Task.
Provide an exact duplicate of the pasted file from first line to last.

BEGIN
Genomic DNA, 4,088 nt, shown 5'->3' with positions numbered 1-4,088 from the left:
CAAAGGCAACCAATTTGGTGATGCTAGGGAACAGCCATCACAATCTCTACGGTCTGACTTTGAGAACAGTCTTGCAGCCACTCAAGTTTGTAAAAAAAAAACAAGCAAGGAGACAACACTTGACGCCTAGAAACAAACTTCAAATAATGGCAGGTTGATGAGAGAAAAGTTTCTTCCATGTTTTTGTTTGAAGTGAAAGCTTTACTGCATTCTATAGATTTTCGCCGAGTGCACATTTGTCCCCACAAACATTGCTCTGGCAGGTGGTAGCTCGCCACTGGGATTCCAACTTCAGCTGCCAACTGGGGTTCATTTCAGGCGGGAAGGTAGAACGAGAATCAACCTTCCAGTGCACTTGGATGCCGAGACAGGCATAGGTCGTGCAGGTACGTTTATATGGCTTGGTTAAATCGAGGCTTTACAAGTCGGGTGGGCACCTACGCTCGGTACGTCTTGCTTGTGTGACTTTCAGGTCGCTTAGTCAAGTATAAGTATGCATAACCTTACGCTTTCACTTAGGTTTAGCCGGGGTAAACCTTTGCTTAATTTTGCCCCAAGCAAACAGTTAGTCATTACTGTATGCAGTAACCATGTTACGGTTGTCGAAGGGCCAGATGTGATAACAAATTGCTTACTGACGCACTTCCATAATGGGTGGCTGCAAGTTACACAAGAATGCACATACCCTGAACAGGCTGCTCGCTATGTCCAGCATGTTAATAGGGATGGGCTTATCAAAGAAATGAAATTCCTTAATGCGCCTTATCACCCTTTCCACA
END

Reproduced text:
Genomic DNA, 4,088 nt, shown 5'->3' with positions numbered 1-4,088 from the left:
CAAAGGCAACCAATTTGGTGATGCTAGGGAACAGCCATCACAATCTCTACGGTCTGACTTTGAGAACAGTCTTGCAGCCACTCAAGTTTGTAAAAAAAAAACAAGCAAGGAGACAACACTTGACGCCTAGAAACAAACTTCAAATAATGGCAGGTTGATGAGAGAAAAGTTTCTTCCATGTTTTTGTTTGAAGTGAAAGCTTTACTGCATTCTATAGATTTTCGCCGAGTGCACATTTGTCCCCACAAACATTGCTCTGGCAGGTGGTAGCTCGCCACTGGGATTCCAACTTCAGCTGCCAACTGGGGTTCATTTCAGGCGGGAAGGTAGAACGAGAATCAACCTTCCAGTGCACTTGGATGCCGAGACAGGCATAGGTCGTGCAGGTACGTTTATATGGCTTGGTTAAATCGAGGCTTTACAAGTCGGGTGGGCACCTACGCTCGGTACGTCTTGCTTGTGTGACTTTCAGGTCGCTTAGTCAAGTATAAGTATGCATAACCTTACGCTTTCACTTAGGTTTAGCCGGGGTAAACCTTTGCTTAATTTTGCCCCAAGCAAACAGTTAGTCATTACTGTATGCAGTAACCATGTTACGGTTGTCGAAGGGCCAGATGTGATAACAAATTGCTTACTGACGCACTTCCATAATGGGTGGCTGCAAGTTACACAAGAATGCACATACCCTGAACAGGCTGCTCGCTATGTCCAGCATGTTAATAGGGATGGGCTTATCAAAGAAATGAAATTCCTTAATGCGCCTTATCACCCTTTCCACA